• zen_man
    Original Author
    6 years ago

    They are not the same, but all three have bi-colored or tri-colored petals. Their plant height may also vary.

  • Whirly Gigs
    6 years ago

    Woah cool. i have zahara, persian carpet, lilliput, and trying for dwarf thumbelina (still in seed form, never had a chance for sowing and growing them) one of my zinnia (now dead) bloomed and its really pretty! It took a really long time for the full bloomed zinnia to dry with fully formed seeds, Around 1 month so i can harvest seeds. I never pollinate them, is that why? Should i hand-pollinate them so they can seed faster?

  • zen_man
    Original Author
    6 years ago

    Hi Whirly,

    " i have zahara, persian carpet, lilliput, and trying for dwarf thumbelina (still in seed form, "

    You have three different species of zinnias in that small selection. The Zaharas are a 46-chromosome man-made species, Zinnia marylandica. The Persian Carpets are 24-chromosome Zinnia haageana. The Lilliputs and Thumbelinas are 24-chromosome Zinnia elegans (now referred to in academic circles as Zinnia violacea, after the wild species from which they were derived.

    " It took a really long time for the full bloomed zinnia to dry with fully formed seeds. "

    If you had been following the "It can be fun to breed your own zinnias" threads over in the Annuals forum, you would know that it is actually preferable to gather zinnia seeds in the green state. It takes only about three weeks for a zinnia embryo to develop to a matured stage, and the seeds are still green, with the attached petals fully alive and with color at that time. The quicker you gather the seed, the less chance seed-eating birds, like finches, have to eat them. And brown mature seeds in a brown seedhead are susceptible to pre-germination in the head if you have a rainy spell.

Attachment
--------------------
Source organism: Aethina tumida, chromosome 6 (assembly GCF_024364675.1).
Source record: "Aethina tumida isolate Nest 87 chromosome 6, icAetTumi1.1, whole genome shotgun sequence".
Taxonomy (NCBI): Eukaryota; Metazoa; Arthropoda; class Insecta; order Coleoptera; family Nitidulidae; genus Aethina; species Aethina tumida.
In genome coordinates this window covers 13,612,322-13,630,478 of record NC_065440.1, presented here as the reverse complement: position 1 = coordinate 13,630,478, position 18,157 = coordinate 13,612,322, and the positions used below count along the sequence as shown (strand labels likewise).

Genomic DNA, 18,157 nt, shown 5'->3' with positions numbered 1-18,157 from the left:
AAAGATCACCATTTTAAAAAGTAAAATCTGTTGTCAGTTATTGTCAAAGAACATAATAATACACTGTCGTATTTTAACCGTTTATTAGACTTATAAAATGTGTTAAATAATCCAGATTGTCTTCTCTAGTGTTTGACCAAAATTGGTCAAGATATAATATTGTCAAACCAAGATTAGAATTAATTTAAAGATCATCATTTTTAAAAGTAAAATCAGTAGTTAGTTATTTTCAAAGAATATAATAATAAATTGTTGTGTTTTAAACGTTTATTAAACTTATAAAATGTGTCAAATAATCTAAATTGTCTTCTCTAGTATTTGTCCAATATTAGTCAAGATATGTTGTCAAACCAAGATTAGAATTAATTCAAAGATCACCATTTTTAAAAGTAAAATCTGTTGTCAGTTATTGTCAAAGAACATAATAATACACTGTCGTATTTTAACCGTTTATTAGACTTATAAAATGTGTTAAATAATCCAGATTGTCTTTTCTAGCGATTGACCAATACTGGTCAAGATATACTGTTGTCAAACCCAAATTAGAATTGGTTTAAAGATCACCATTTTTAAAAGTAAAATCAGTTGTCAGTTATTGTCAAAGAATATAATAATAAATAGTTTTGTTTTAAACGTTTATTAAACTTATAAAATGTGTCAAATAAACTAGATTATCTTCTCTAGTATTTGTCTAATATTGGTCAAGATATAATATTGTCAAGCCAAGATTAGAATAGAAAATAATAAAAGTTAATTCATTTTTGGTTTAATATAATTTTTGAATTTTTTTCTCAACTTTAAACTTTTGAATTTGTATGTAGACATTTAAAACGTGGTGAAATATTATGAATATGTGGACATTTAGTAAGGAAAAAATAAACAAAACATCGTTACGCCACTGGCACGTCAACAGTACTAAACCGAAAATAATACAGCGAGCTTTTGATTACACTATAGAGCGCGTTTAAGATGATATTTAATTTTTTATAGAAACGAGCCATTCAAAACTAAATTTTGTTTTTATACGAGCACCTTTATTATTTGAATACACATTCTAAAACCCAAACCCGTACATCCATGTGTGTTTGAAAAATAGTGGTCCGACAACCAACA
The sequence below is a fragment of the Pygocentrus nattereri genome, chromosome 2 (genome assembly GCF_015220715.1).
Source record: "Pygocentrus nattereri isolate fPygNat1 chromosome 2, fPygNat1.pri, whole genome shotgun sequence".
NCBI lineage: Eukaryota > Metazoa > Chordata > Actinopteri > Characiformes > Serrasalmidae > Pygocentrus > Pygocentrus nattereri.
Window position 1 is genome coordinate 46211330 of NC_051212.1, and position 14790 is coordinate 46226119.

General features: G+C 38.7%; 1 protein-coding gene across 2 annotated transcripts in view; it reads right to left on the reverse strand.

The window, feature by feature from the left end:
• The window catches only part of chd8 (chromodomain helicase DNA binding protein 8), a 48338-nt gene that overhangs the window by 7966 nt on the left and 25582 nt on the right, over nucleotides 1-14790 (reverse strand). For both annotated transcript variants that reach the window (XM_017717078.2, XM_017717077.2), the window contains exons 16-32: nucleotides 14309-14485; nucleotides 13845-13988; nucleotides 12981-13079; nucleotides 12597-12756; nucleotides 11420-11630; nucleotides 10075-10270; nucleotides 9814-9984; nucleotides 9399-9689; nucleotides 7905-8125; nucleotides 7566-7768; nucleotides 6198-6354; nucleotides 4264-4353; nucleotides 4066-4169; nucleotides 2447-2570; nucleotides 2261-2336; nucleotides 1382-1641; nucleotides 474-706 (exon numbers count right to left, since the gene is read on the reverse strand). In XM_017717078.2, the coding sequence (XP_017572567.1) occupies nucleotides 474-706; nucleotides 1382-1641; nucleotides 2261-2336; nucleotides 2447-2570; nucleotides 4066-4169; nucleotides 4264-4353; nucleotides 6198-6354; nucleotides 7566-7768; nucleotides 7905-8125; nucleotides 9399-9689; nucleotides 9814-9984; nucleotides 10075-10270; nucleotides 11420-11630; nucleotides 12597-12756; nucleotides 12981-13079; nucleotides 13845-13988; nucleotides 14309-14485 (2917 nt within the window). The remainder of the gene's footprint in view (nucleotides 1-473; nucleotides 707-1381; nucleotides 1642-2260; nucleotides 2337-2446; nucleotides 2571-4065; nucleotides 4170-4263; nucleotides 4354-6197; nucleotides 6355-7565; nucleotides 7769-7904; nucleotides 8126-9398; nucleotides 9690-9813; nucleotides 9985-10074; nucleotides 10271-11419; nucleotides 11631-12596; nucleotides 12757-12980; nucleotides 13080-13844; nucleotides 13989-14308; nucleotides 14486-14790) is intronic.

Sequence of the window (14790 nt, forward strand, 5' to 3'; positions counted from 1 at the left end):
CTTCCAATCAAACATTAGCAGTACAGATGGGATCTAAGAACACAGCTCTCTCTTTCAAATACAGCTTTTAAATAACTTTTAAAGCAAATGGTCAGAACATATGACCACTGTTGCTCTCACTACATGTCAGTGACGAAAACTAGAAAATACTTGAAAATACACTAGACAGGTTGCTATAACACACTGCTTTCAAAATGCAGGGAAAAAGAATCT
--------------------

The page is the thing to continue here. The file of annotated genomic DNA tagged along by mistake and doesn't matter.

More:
" Around 1 month so i can harvest seeds. I never pollinate them, is that why? "

    No, your pollinating or not pollinating them only affects the number of viable seeds that you get.

    " Should i hand-pollinate them so they can seed faster? "

    You should hand pollinate them so you will get more viable seeds. And, if you do hand pollinate them, you have the opportunity to make hybrids of your own choice. You can get some interesting results by making your own zinnia hybrids.

    ZM

  • erasmus_gw
    6 years ago

    I like zinnias and might try this someday but my main interest is in hybridizing roses. I have grown open pollinated rose seeds for years and enjoy seeing what I get. Some are garden worthy. But I am daunted by the prospect of doing crosses. For one thing, my first attempt at that was to collect a lot of different anthers and wait for them to release their pollen. I got so little pollen it seemed not worth the bother. So my question for you is do you worry about how much pollen you have or do you just assume it'll be enough?